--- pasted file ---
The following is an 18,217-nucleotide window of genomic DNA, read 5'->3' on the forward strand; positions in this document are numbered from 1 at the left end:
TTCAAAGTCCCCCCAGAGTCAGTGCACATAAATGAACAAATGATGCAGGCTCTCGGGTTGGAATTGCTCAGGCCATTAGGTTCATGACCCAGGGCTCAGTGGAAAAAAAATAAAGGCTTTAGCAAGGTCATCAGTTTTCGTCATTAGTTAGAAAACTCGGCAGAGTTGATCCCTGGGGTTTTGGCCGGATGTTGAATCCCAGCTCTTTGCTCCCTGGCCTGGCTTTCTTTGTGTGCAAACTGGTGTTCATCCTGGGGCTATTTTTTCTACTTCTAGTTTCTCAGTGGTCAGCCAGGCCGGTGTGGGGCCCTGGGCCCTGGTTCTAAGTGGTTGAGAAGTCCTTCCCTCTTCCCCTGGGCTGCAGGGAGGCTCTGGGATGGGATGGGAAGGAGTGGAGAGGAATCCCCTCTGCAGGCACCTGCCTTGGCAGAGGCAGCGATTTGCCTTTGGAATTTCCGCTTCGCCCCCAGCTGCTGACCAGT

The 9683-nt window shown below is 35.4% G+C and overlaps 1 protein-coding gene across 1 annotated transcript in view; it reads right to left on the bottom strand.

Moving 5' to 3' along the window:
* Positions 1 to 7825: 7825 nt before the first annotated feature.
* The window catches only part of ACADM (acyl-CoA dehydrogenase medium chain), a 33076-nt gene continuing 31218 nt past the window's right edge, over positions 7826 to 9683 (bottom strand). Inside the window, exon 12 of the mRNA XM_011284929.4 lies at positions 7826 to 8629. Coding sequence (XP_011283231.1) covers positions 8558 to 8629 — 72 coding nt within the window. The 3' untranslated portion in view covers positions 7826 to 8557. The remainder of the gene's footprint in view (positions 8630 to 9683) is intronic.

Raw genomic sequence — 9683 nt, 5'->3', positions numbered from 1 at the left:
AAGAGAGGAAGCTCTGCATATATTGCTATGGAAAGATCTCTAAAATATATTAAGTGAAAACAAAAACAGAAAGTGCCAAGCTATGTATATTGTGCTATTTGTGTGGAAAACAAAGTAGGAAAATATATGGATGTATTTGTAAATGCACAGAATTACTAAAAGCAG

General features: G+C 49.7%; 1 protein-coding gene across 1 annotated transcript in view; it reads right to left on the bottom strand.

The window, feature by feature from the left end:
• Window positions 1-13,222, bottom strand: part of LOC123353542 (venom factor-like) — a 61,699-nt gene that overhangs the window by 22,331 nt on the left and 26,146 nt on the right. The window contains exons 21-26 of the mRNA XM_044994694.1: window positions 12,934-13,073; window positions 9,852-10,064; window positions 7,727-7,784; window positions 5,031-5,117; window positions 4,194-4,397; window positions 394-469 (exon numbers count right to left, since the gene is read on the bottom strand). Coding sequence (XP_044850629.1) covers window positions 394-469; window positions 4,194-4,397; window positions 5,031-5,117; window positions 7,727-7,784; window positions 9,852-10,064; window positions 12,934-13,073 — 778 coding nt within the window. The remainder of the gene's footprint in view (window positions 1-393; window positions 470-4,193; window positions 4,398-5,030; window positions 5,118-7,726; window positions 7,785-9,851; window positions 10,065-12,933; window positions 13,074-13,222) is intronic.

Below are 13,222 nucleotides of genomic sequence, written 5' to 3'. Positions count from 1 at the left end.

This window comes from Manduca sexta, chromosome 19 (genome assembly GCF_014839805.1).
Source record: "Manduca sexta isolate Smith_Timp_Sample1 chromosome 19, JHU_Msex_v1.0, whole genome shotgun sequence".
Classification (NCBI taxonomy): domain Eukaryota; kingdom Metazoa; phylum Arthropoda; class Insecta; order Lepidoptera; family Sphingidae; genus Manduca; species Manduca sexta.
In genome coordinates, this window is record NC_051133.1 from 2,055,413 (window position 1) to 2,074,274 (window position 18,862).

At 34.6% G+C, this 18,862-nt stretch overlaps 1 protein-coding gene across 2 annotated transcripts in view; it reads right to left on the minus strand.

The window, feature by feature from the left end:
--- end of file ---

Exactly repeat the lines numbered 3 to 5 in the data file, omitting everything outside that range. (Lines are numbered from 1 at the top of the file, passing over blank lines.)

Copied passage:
The 9683-nt window shown below is 35.4% G+C and overlaps 1 protein-coding gene across 1 annotated transcript in view; it reads right to left on the bottom strand.

Moving 5' to 3' along the window:
* Positions 1 to 7825: 7825 nt before the first annotated feature.